The case against former Minneapolis police office Derek Chauvin is the biggest trial of the 21st century so far.
And it almost ended in a mistrial, thanks to Rep. Maxine Waters, D-Calif. — which would mean starting the entire process over again.
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The defense team of Chauvin asked Judge Peter Cahill on Monday to declare a mistrial over Waters comments to protesters and rioters.
The controversial Congresswoman crossed state lines over the weekend and said the nightly riots and protests should become more violent and “confrontational” if Chauvin isn’t convicted of first-degree murder.
Chauvin isn’t on trial for first-degree murder; he is on trial for charges of unintentional murder and manslaughter, which carry lesser penalties.
The defense team argued that Waters was “threatening acts of violence” against the jury, which could influence their decision.
“Threatening and intimidating the jury and demanding, if there’s not a guilty verdict, that there would be further problems,” Defense attorney Eric Nelson said. “I just don’t know how this jury can really be said to be free from the taint of this, and now that we have US representatives threatening acts of violence in relation to this specific case.
“It’s mind-boggling to me, judge,” he said.
Cahill denied the defense’s mistrial request but said he sympathized with the defense. Specifically, Cahill said that Waters’ “abhorrent” comments have opened a clear appeal request from Chauvin if he’s convicted.
“I’ll give you that Congresswoman Waters may have given you something on appeal, that may result in this whole trial being overturned,” the judge said. “This goes back to what I’ve been saying from the beginning, I wish elected officials would stop talking about this case — especially in a manner that is disrespectful to the rule of law, and the judicial branch and our function.”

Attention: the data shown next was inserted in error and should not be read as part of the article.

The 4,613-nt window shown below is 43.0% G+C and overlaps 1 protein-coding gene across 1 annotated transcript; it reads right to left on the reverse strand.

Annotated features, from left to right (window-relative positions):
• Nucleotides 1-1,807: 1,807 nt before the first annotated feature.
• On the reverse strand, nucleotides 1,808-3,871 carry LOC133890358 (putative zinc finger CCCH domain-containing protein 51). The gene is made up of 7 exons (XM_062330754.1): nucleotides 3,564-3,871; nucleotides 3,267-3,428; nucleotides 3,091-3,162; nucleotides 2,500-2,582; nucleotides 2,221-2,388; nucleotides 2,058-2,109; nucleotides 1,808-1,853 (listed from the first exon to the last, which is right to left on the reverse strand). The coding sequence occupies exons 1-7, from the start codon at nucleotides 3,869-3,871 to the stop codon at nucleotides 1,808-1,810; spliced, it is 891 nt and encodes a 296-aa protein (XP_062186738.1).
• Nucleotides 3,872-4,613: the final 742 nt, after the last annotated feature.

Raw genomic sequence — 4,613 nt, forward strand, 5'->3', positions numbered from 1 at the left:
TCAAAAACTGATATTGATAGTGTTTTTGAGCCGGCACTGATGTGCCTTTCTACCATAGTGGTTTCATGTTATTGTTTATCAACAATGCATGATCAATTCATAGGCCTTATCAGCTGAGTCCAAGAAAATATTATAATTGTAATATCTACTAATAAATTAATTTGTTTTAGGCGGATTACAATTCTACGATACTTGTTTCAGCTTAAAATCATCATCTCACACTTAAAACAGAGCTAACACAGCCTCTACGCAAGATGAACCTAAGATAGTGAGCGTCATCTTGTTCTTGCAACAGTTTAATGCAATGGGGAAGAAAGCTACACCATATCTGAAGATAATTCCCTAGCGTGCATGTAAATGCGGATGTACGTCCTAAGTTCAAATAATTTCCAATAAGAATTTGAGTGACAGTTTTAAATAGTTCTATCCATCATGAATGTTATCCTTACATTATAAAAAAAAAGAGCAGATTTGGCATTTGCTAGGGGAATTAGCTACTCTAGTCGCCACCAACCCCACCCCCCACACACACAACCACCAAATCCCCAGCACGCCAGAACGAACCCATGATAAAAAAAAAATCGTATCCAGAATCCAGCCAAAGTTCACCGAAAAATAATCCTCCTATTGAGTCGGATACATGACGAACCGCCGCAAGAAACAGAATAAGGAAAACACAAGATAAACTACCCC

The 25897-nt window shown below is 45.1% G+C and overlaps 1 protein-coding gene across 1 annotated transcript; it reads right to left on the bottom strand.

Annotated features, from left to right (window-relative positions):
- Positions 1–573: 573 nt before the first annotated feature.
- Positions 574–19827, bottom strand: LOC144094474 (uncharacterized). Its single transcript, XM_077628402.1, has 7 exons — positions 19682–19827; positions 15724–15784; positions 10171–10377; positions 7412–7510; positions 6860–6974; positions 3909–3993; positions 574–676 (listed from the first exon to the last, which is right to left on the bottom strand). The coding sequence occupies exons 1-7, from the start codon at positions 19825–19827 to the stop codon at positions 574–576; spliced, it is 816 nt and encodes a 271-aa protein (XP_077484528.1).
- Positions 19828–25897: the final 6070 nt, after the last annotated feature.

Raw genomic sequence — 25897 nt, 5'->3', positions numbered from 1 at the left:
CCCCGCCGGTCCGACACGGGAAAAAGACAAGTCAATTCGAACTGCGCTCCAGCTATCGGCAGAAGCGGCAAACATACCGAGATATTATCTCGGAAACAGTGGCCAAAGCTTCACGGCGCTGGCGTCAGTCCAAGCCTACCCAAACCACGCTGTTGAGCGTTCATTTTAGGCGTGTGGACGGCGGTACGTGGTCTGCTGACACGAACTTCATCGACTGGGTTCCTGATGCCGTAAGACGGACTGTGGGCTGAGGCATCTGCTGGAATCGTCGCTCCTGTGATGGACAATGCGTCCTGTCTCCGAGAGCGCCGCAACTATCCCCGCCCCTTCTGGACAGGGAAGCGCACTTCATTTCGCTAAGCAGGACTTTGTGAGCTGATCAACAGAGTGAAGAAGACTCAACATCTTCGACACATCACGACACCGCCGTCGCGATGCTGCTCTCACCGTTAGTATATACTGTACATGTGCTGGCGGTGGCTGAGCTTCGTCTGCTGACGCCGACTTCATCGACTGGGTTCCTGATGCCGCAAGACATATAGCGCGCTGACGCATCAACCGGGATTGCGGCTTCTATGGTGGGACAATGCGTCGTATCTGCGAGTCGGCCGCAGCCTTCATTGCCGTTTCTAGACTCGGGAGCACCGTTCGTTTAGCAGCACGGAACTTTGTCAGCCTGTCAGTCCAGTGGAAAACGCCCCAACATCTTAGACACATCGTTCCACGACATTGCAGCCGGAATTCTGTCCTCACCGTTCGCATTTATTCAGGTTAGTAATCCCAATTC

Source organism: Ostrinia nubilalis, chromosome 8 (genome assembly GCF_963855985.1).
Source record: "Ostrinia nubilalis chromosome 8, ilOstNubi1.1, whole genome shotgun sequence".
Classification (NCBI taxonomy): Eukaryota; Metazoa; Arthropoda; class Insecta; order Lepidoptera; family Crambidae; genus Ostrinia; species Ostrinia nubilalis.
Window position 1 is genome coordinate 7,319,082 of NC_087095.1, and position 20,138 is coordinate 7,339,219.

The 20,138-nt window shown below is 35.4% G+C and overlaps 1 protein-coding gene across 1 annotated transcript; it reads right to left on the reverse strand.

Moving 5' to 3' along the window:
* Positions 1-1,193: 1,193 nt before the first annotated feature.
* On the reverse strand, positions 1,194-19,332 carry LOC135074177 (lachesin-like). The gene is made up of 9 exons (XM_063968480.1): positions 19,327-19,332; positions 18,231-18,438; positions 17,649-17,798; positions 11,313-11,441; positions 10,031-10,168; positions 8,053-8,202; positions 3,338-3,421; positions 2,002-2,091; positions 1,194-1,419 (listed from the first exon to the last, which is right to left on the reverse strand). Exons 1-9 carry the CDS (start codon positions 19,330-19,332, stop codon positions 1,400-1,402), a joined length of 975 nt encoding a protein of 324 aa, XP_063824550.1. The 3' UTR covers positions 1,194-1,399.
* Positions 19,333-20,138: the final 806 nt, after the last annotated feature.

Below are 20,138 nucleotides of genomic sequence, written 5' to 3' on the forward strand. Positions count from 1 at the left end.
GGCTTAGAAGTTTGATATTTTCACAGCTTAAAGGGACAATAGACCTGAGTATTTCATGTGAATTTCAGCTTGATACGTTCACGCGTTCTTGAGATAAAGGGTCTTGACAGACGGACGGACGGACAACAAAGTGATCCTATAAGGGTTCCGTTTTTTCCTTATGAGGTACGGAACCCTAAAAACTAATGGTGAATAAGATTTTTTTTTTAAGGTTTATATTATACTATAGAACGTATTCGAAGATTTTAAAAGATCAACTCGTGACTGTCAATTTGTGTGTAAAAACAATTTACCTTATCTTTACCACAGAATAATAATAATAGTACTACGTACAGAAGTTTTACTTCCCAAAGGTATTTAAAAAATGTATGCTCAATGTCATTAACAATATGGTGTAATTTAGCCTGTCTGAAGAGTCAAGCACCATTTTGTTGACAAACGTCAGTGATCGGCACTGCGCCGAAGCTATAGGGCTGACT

“Their failure to do so is abhorrent,” Cahill said, but stopped short of declaring a mistrial. “I don’t think it has presented us with additional information that would prejudice the jury.”
Waters isn’t the only one attempting to intimidate witnesses and the jury involved in the trial.
The former home of an expert in police use-of-force, who testified on behalf of the defense, was targeted by a mob dressed in all black on Saturday.
The former front door and garage of Barry Brodd — a 29-year veteran of the police force who was previously a training officer with the Santa Rosa, California police department — was smeared with blood and a pig’s head was thrown on the doorstep. The mob confronted the current homeowner before fleeing.
Brodd moved from the residence years ago, but the house was still targeted over his testimony, police said.
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“Because Mr. Brodd no longer lives in the city of Santa Rosa, it appears the victim was falsely targeted,” the Santa Rosa police said in a statement.
The Horn editorial team